Information needs to be there, but information that can be used is much better. Case in point. One of the FCC pages that was very helpful was http://www.fcc.gov/mb/audio/bickel/73525.html. However, this webpage does not work because of a computer "upgrade" and got pushed to the back burner to fix. That was in December 2008. The page is still not functional.
ECFS and EDOCS may have been improved, but still need more work to be user friendly - the site should be for consumers as much as for law firms.A great help would be that all NPRM filings and comments be discoverable by the actual entity whose interests are represented and not the law firm submitting the comments. And search be much more powerful and useful than relying on docket numbers (which are often multiple) and FCC filing numbers.And when I file a comment, I would like to be able to subscribe to all other comments on that proceeding, with various filters enabled, so I can track the flow of input.And of course, fully accessible to people with disabilities!
Thanks so much for what you've already done to open up the FCC, and for this opportunity to submit ideas."Task and User-Focused Design vs. Organizational-Focused Design" says it best for me: the average visitor doesn't care about the Bureau names, or docket numbers. Professional telecom lawyers will always find what they need; focus instead on the average, first-time visitor.Other points:1. Accessibility and usability should be brought together and made a key part of design.2. All documents should be searchable -- no exceptions.3. Make all information reachable from several directions; a visitor concerned about his/her wireless bill should be able to get the right information by searching "customer rights", "cell phones" or "bill too high".4. Link out to other resources in industry, research, government, etc. The FCC isn't alone in the areas it regulates -- help people find other sources of information.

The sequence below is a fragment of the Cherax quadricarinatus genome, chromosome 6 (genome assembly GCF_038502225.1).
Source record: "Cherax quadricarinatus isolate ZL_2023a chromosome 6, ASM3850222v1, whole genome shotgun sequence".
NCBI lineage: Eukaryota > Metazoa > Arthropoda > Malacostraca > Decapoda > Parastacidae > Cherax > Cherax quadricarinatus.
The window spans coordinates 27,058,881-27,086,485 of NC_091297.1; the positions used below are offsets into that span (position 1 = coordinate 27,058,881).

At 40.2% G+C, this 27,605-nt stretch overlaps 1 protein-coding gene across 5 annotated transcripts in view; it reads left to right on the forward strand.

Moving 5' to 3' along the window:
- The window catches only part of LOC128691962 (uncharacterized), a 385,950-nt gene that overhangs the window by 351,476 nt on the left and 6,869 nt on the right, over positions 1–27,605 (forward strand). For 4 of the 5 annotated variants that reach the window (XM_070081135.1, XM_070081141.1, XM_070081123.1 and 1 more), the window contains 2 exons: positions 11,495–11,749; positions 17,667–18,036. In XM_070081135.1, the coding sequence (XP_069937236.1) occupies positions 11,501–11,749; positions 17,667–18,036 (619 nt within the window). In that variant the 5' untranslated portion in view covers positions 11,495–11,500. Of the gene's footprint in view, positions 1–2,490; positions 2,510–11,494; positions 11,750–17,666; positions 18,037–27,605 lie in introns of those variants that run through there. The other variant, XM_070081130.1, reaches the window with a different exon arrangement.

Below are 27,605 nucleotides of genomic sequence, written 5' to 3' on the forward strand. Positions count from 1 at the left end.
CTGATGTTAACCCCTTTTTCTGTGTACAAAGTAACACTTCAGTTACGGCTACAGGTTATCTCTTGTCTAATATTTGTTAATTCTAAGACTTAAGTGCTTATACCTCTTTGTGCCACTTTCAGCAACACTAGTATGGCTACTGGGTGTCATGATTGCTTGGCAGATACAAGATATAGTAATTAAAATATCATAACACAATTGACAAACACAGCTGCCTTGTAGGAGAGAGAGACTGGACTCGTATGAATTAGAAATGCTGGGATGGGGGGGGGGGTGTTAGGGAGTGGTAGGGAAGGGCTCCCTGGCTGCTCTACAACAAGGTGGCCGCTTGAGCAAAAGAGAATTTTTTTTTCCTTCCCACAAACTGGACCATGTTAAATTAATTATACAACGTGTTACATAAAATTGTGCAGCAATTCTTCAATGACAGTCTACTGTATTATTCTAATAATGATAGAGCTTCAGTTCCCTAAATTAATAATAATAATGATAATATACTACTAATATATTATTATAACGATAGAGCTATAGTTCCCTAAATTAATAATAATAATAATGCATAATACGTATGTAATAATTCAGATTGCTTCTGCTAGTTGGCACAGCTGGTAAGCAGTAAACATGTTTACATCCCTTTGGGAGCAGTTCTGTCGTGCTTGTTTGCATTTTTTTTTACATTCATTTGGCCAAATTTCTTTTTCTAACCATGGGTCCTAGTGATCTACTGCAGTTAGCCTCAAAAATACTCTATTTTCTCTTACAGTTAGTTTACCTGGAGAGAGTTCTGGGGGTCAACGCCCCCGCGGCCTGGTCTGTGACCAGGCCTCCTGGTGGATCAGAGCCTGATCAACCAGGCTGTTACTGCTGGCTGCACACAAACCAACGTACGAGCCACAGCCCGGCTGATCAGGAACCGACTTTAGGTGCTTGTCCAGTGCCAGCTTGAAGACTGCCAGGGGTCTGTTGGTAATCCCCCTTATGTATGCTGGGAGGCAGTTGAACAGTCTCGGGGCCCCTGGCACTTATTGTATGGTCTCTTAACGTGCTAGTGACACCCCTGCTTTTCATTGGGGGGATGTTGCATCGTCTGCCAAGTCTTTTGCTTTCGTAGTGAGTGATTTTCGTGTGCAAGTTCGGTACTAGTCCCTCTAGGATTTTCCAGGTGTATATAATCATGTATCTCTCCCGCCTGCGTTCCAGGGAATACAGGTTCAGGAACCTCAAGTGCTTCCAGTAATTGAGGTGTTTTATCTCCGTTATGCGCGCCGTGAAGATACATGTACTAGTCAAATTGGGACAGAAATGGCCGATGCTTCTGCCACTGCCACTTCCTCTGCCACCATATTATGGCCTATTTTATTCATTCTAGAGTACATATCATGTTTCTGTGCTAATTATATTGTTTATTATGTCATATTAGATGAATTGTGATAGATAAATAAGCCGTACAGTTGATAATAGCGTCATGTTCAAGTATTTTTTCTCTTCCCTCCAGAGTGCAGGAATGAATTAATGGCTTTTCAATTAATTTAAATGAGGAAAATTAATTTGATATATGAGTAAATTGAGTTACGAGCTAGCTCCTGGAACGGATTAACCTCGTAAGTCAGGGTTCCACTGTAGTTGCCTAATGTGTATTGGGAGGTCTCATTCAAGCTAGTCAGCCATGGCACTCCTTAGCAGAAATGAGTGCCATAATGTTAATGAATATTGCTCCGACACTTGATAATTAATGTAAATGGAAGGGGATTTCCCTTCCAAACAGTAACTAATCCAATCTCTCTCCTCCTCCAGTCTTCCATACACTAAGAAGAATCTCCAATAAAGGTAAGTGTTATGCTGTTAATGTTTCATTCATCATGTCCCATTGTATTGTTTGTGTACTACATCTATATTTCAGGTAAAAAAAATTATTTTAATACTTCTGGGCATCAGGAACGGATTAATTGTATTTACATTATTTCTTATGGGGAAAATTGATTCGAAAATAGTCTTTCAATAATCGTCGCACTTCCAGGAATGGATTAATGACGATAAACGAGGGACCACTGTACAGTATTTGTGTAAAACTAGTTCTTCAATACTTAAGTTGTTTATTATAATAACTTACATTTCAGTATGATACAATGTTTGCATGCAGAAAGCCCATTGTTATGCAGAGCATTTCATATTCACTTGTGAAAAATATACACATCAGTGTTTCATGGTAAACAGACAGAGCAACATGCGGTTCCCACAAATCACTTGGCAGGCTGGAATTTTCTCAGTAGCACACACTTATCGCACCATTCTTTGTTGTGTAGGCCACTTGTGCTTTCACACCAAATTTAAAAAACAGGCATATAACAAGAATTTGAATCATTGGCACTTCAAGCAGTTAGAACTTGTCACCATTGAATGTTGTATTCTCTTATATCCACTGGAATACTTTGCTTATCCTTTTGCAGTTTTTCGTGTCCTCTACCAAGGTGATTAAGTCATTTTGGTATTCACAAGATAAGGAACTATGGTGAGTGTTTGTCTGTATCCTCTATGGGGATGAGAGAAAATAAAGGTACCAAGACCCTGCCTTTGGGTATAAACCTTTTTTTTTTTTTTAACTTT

I agree with Larry Goldberg's comments and would add my biggest frustration with EDOCS is every single time I've searched for a specific document, even when I know the RM# or other identifying material, *It is NEVER found*. I search for RM-XXXX, and get no results. I go to the actual location and manually search and it is there in the EDOCS area for browsing.Google or not. The search function is terrible. Either nothing found, or thousands of unrelated documents 10 years old are found.I submit that you need to actually know how people use the site, and in my experience, the first thing a visitor will do is search. if that doesn't work, they're gone.The second thing that makes my job harder is accessibility to the correct staff person with the *correct* answer. The web has evolved to where people expect instant communications. Just try to figure out who you need to contact and then find the contact info (email or other), then wait a week for a reply only to learn you need to ask someone else and start the process over again. If you can fix that, it would be a wondrous thing! 888 CALL FCC is useless, unless you want to add a layer of idiocy to your quest for the correct person. EVERY time I call, I get forwarded to someone's voicemail, that is in every case, the wrong person. Communications is key, and you have a great opportunity to assist.The FCC's site has definitely improved in the last 10 years. I do remember the horrible old days. I hope you succeed. It will make my job much easier.